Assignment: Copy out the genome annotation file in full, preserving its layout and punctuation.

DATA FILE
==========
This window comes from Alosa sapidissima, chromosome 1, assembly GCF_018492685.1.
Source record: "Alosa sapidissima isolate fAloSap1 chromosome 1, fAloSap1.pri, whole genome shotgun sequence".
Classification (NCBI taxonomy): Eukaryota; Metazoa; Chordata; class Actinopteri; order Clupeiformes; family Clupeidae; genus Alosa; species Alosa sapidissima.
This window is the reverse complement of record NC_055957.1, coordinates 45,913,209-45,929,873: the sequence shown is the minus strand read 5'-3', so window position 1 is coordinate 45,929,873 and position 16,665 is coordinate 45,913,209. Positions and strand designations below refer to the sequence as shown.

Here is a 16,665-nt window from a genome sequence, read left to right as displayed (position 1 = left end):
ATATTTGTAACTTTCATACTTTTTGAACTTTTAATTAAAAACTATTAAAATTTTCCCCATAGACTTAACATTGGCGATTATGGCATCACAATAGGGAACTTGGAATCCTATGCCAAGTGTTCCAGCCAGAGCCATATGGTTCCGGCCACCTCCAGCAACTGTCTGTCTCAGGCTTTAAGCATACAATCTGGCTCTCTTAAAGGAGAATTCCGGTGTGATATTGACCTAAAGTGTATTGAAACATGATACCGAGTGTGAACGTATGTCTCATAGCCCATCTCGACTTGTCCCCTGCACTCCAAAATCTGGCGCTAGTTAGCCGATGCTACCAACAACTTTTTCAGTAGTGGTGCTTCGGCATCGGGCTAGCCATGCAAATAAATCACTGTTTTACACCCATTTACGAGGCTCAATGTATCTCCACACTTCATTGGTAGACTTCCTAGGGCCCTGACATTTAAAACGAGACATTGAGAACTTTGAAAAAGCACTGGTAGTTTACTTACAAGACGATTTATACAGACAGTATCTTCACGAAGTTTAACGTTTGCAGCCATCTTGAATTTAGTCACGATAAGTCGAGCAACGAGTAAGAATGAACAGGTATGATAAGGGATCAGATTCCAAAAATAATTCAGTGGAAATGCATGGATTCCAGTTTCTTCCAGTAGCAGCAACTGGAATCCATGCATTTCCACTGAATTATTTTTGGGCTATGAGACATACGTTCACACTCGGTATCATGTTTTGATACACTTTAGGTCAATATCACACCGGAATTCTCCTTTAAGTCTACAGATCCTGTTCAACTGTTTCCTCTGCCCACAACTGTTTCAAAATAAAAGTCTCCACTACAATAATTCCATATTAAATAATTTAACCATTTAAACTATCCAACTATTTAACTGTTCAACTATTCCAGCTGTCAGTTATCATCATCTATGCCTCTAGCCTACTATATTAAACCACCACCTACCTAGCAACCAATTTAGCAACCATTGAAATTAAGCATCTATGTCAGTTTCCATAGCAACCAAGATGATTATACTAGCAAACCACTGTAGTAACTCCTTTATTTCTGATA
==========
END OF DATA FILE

This window comes from Alosa sapidissima, chromosome 1, assembly GCF_018492685.1.
Source record: "Alosa sapidissima isolate fAloSap1 chromosome 1, fAloSap1.pri, whole genome shotgun sequence".
Classification (NCBI taxonomy): Eukaryota; Metazoa; Chordata; class Actinopteri; order Clupeiformes; family Clupeidae; genus Alosa; species Alosa sapidissima.
This window is the reverse complement of record NC_055957.1, coordinates 45,913,209-45,929,873: the sequence shown is the minus strand read 5'-3', so window position 1 is coordinate 45,929,873 and position 16,665 is coordinate 45,913,209. Positions and strand designations below refer to the sequence as shown.

Here is a 16,665-nt window from a genome sequence, read left to right as displayed (position 1 = left end):
ATATTTGTAACTTTCATACTTTTTGAACTTTTAATTAAAAACTATTAAAATTTTCCCCATAGACTTAACATTGGCGATTATGGCATCACAATAGGGAACTTGGAATCCTATGCCAAGTGTTCCAGCCAGAGCCATATGGTTCCGGCCACCTCCAGCAACTGTCTGTCTCAGGCTTTAAGCATACAATCTGGCTCTCTTAAAGGAGAATTCCGGTGTGATATTGACCTAAAGTGTATTGAAACATGATACCGAGTGTGAACGTATGTCTCATAGCCCATCTCGACTTGTCCCCTGCACTCCAAAATCTGGCGCTAGTTAGCCGATGCTACCAACAACTTTTTCAGTAGTGGTGCTTCGGCATCGGGCTAGCCATGCAAATAAATCACTGTTTTACACCCATTTACGAGGCTCAATGTATCTCCACACTTCATTGGTAGACTTCCTAGGGCCCTGACATTTAAAACGAGACATTGAGAACTTTGAAAAAGCACTGGTAGTTTACTTACAAGACGATTTATACAGACAGTATCTTCACGAAGTTTAACGTTTGCAGCCATCTTGAATTTAGTCACGATAAGTCGAGCAACGAGTAAGAATGAACAGGTATGATAAGGGATCAGATTCCAAAAATAATTCAGTGGAAATGCATGGATTCCAGTTTCTTCCAGTAGCAGCAACTGGAATCCATGCATTTCCACTGAATTATTTTTGGGCTATGAGACATACGTTCACACTCGGTATCATGTTTTGATACACTTTAGGTCAATATCACACCGGAATTCTCCTTTAAGTCTACAGATCCTGTTCAACTGTTTCCTCTGCCCACAACTGTTTCAAAATAAAAGTCTCCACTACAATAATTCCATATTAAATAATTTAACCATTTAAACTATCCAACTATTTAACTGTTCAACTATTCCAGCTGTCAGTTATCATCATCTATGCCTCTAGCCTACTATATTAAACCACCACCTACCTAGCAACCAATTTAGCAACCATTGAAATTAAGCATCTATGTCAGTTTCCATAGCAACCAAGATGATTATACTAGCAAACCACTGTAGTAACTCCTTTATTTCTGATA